Main.panel._activities
    Main.panel._appMenu
    Main.panel._dateMenu
    Main.panel._statusArea.a11y
    Main.panel._statusArea.volume
    Main.panel._userMenu

Example 3:

In this example. I show you how to add a menu to the middle of the Panel as shown below:

GNOME3 Shell screenshot

Here is the source code for the extension used to create that menu:

const St = imports.gi.St;
const Main = imports.ui.main;
const PopupMenu = imports.ui.popupMenu;
const PanelMenu = imports.ui.panelMenu;
const Gettext = imports.gettext;
const _ = Gettext.gettext;


function PlacesButton() {
    this._init();
}

PlacesButton.prototype = {
    __proto__: PanelMenu.Button.prototype,

    _init: function() {
        PanelMenu.Button.prototype._init.call(this, 0.0);

        this._label = new St.Label({ text: _("MyPlaces") });
        this.actor.set_child(this._label);
        Main.panel._centerBox.add(this.actor, { y_fill: true });

        let placeid;
        this.placeItems = [];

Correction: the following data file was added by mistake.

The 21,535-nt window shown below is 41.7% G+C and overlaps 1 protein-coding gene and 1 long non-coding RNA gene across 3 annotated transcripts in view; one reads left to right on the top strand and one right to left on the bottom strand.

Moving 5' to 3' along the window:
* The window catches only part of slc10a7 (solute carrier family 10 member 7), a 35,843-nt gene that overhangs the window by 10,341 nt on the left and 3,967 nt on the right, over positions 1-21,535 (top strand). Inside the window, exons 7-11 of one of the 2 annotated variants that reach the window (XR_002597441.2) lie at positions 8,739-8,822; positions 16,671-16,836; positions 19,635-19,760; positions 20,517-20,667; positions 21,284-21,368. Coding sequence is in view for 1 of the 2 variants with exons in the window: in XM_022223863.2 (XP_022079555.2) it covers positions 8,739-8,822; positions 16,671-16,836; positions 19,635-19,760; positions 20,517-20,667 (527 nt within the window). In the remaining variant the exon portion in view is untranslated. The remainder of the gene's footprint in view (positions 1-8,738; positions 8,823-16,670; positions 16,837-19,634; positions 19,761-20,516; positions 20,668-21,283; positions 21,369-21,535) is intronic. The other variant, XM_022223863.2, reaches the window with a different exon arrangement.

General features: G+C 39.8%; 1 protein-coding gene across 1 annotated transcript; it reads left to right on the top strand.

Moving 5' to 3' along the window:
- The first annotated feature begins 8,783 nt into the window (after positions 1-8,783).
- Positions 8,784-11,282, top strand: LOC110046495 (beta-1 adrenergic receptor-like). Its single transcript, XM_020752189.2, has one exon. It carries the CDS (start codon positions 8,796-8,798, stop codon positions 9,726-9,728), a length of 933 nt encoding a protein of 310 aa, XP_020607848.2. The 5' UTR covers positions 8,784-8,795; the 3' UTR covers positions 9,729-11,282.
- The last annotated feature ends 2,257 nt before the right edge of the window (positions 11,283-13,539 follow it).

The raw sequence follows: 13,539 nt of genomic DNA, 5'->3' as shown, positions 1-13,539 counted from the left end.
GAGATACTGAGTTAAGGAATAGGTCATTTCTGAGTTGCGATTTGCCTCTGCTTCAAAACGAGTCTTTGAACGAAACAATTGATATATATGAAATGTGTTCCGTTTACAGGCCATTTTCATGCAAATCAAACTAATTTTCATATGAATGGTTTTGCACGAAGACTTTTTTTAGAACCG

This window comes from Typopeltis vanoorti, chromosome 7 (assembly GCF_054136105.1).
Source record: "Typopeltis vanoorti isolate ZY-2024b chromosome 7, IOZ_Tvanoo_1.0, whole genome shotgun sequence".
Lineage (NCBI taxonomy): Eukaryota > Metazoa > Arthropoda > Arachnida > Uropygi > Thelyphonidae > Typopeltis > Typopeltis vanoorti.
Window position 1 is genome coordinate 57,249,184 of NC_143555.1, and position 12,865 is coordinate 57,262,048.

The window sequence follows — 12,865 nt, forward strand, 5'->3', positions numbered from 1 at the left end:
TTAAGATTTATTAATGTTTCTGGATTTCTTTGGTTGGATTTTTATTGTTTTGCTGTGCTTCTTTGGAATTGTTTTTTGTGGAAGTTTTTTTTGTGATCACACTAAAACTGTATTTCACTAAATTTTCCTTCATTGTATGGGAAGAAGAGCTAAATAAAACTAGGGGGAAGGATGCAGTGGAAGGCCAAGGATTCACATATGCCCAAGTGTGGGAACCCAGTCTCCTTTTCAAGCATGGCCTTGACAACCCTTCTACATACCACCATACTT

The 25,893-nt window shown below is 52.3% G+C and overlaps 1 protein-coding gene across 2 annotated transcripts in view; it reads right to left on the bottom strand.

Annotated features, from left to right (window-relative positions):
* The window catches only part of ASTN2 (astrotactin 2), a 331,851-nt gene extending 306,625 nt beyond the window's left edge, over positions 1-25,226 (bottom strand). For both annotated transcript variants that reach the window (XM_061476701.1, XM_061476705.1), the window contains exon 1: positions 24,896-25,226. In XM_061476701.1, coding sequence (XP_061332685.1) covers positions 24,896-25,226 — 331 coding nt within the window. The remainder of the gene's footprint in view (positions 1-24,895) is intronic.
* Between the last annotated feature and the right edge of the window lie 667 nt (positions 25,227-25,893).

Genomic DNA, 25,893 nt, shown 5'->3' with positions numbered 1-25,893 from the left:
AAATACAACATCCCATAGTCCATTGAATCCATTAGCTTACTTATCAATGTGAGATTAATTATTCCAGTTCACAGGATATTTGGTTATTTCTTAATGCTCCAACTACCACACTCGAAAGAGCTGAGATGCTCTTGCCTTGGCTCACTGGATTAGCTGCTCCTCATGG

this.defaultPlaces = Main.placesManager.getDefaultPlaces();
        this.bookmarks     = Main.placesManager.getBookmarks();
        this.mounts        = Main.placesManager.getMounts();

        // Display default places
        for ( placeid = 0; placeid < this.defaultPlaces.length; placeid++) {
            this.placeItems[placeid] = new PopupMenu.PopupMenuItem(_(this.defaultPlaces[placeid].name));
            this.placeItems[placeid].place = this.defaultPlaces[placeid];
            this.menu.addMenuItem(this.placeItems[placeid]);
            this.placeItems[placeid].connect('activate', function(actor,event) {
                actor.place.launch();
            });

        }

        this.menu.addMenuItem(new PopupMenu.PopupSeparatorMenuItem());